All the hills around here are green, round shaped, and "relaxed,” never so steep, threatening, or harsh. The soil is mainly clay, retaining water. The consequence is that the wines here are mostly about freshness, complexity, and elegance more than black color and jammy taste. 

Can you tell me about the winery’s name?

We named the winery Torre dei Beati because there is a church in our town with a large 14th-century fresco on the wall. It's very famous.  The story is that many souls need to go through several steps to reach the final tower, but when they reach it, they go to heaven. Torre dei Beati means Tower of the Blessed, and this parable embodies the core principles of our business, a passion for expressing the true essence of our grapes through careful work in the vineyard and winery.

Speaking of careful viticulture, have you always practiced organic farming? 

Yes, in the 90s, we converted everything to organic from the land we inherited, which Adriana’s grandfather didn’t farm organically. 2014 was a tough vintage for organic wine growers. Now there are more organic products we can use to help fight diseases in the vineyards. At the same time, the climate is changing, so new challenges are coming, and old challenges are coming back, so we have to fight looking forward and backward.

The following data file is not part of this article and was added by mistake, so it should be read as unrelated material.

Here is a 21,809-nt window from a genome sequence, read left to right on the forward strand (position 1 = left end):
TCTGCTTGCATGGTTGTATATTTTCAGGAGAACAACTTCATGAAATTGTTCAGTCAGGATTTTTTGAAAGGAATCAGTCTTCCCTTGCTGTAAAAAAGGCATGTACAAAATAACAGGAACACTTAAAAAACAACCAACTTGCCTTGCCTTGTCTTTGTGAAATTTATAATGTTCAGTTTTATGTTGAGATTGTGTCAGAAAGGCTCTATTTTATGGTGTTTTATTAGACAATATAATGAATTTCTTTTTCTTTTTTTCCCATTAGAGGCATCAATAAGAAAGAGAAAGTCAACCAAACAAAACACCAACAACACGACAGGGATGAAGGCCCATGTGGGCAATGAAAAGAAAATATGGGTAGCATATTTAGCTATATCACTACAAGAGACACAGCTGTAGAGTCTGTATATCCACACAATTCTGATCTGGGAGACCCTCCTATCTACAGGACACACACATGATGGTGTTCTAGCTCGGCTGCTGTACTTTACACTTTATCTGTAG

Can you tell me a little about Montepulciano d'Abruzzo?

Montepulciano is a very important grape of Italy. It was born in the heart of Abruzzo, and in its native region, which is a very green region, it is able to combine a good yield with outstanding quality. It gives good acidity, good alcohol, dark and stable color, and intense fruitiness, turning into deep complexity while aging. It also gives a very peculiar rosé, the Cerasuolo. Not all the great red grapes give great rosé wines.